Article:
Israel’s big hitter is a modernist marvel full of arty locals and a thriving restaurant scene
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Travellers used to come to Tel Aviv seeking hedonism. Now they come for veganism – or, indeed, any kind of food. Food is the life force flowing through the boulevards and backstreets of this vibrant, forward-looking young city. (‘They tried to kill us. We survived. Let’s eat!’ – goes the joke about Jewish holidays.) Israeli cuisine is so new that there are no rules because nobody has made any yet. Dynamic young chefs, unfettered by the past, mash up a hundred cuisines and cultures, influences and techniques, setting up lo-fi restaurants in unlikely settings, vibrant with live music and lively conversation, from the first coffee of the day to the last cocktail of the night.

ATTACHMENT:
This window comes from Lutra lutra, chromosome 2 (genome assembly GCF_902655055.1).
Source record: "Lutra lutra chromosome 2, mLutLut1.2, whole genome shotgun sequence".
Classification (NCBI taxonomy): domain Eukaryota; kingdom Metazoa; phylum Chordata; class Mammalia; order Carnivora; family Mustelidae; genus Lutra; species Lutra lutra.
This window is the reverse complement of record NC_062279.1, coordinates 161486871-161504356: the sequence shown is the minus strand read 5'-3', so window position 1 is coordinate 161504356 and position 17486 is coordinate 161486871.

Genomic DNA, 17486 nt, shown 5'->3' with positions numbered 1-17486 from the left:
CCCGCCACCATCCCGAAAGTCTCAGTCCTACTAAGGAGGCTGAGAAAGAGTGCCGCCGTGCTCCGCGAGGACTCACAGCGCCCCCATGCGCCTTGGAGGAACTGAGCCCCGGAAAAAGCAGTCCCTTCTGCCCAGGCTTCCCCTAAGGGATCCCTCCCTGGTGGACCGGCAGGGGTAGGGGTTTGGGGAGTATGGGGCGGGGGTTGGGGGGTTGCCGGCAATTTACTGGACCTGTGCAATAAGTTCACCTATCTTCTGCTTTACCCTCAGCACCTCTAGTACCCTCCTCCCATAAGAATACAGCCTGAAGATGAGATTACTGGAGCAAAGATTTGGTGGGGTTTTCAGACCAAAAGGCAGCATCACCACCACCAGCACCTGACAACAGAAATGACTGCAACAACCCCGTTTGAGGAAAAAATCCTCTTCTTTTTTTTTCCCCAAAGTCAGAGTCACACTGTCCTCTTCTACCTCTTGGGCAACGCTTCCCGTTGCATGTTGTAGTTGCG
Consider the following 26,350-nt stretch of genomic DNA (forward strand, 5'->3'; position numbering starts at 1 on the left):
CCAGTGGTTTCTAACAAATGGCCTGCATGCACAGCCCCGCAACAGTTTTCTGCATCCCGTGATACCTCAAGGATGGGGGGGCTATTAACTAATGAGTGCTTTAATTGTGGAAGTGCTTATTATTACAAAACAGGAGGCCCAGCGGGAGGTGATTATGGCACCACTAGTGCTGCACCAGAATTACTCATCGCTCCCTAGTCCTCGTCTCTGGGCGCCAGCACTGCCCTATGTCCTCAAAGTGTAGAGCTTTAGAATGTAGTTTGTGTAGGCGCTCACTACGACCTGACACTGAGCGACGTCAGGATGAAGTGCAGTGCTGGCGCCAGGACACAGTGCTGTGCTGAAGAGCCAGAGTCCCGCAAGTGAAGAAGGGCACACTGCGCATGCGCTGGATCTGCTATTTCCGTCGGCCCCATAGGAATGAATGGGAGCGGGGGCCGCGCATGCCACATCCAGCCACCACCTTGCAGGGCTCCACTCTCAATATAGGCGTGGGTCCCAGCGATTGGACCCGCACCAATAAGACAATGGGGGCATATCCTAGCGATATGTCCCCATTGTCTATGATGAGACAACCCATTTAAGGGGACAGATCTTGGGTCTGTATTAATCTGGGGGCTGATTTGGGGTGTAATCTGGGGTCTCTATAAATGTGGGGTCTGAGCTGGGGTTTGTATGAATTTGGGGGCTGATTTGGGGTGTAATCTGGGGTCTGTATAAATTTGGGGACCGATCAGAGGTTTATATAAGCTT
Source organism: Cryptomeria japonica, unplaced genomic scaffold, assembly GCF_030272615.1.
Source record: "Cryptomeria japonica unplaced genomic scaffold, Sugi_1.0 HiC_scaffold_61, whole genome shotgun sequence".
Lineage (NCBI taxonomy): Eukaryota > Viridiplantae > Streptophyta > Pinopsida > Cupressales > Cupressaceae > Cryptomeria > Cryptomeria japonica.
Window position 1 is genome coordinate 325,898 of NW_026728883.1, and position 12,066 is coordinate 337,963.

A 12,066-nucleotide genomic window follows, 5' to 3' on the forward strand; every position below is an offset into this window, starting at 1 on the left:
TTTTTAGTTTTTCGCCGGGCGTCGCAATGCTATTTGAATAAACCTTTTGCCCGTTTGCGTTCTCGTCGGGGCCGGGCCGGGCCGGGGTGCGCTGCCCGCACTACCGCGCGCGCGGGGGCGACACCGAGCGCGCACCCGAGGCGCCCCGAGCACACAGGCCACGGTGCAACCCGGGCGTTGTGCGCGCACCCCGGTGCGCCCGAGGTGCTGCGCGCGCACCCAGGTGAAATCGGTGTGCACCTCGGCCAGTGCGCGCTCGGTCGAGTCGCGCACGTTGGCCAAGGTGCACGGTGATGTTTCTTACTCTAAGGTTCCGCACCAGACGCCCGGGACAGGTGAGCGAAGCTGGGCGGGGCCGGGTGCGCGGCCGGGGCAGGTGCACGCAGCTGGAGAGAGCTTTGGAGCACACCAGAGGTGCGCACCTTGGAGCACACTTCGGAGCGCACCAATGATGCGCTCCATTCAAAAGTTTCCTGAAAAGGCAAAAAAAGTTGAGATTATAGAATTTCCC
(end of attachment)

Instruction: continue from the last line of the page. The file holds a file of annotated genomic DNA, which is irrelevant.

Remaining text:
For all its futuristic tech and start-up successes, the city is still shabbier than you might expect, and it can be hard to navigate. But don’t sweat it – following your nose is half the fun, discovering gems in every nook and alley, and the reward is something like a shot of pure energy, revitalising and uplifting, a contagious optimism on the sea breeze, the sense that anything is possible.
Laura Fowler is a travel writer and contributing editor for Condé Nast Traveller, The Telegraph and Cereal magazine. She lived in Tel Aviv once and has been banging on about it ever since
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